There is much more to mochi than a simple ice cream treat—in Japan, mochi refers to the coating that surrounds the ice cream, not the ice cream treat itself, and it has several culinary and celebratory uses.

Over the years, mochi has gained a large following in America as a delectable Japanese dessert. Appearing as a small ball of ice cream surrounded by a somewhat chewy coating, mochi is a delight of texture and flavor.

However, there is much more to this simple ice cream treat. In Japan, mochi refers to the coating that surrounds the ice cream, not the ice cream treat itself. The coating is actually made from a type of rice called glutinous or sticky rice that is pounded into a sticky paste and then molded into buns.

The mochi has been a huge part of Japanese culture for centuries. While people eat it all year round, it also plays a large role in New Year’s celebrations and festivals. And, there are several culinary uses of it, many of which have nothing to do with ice cream or dessert.

Culinary Uses

Although you can find mochi in Japanese supermarkets all year around, the season starts during November and end in March. In other words, it is something people in Japan eat during the winter, especially around the New Year’s. The most common form is in a dried square form, kirimochi.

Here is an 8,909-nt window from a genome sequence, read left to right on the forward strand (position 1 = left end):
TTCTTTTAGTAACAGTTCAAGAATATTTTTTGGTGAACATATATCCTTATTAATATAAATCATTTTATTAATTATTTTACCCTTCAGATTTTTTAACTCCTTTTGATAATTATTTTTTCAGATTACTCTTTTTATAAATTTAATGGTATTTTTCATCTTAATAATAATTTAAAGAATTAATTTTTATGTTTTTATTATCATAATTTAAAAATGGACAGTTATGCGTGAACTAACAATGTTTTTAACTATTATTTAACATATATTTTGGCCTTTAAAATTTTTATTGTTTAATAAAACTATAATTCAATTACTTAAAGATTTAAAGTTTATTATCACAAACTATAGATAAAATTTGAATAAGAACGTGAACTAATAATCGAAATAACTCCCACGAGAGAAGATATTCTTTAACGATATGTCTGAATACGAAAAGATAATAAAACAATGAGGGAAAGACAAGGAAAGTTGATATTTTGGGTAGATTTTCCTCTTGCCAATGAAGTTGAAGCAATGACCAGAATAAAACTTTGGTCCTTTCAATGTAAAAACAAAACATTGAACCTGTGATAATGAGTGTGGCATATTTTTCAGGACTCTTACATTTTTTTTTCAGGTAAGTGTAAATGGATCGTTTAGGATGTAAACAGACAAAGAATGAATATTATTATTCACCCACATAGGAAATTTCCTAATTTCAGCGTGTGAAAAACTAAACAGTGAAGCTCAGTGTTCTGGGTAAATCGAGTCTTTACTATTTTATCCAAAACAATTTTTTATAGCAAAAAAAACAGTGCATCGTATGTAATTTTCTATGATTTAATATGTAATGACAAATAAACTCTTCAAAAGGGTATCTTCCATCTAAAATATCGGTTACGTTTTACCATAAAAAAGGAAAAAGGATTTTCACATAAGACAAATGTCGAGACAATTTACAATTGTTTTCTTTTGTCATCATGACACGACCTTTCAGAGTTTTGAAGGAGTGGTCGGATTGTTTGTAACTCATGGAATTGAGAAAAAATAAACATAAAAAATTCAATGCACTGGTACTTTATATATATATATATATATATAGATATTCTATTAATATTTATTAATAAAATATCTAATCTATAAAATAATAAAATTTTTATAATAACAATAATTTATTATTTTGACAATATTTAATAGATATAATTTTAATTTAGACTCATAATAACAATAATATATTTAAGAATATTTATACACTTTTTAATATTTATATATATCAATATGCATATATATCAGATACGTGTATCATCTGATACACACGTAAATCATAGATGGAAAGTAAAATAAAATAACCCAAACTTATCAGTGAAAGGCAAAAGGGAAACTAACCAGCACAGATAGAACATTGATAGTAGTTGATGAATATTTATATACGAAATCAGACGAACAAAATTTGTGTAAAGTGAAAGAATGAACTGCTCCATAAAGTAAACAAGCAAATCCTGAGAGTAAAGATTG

As a dessert, it’s used to make daifuku, which is simply a small ball of mochi stuffed with a sweet filling, typically red bean paste. Pieces of mochi are also the main ingredients of a sweet soup, oshiruko, which is a sweet azuki beans soup. And another traditional Japanese New Year’s treat is Kinako-Mochi, which is a treat that has been toasted and topped with sugar and kinako, a sweet flour.

Mochi can be a great addition to several savory dishes as well. Simply toast small pieces and add to soups and stews, or use it as a topping for noodle dishes. Mochi balls made with tofu is also an easy party appetizer to make for a Japanese dinner! And fried mochi seasoned with soy sauce and wrapped in seaweed, known as Isobeyaki, is a salty, savory snack.

Mochi for New Year’s Celebrations

The pounding of the mochi “dough” into buns and assorted shapes is a large part of New Year’s celebration. Many used to watch or take part in the pounding ceremonies, known as mochitsuki. Though this practice is no longer commonplace in Japan, mochi is still a main component of commemorating the New Year (and other celebrations).

Placing a particular type of mochi cake, Kagami-mochi, on a family altar signifies the hope for a good new year. And people in Japan traditionally eat a special soup with rice cake, Ozon, on New Year’s Day. There are several regional variations of Ozoni—here is a recipe for one of the more common Ozoni variations to try!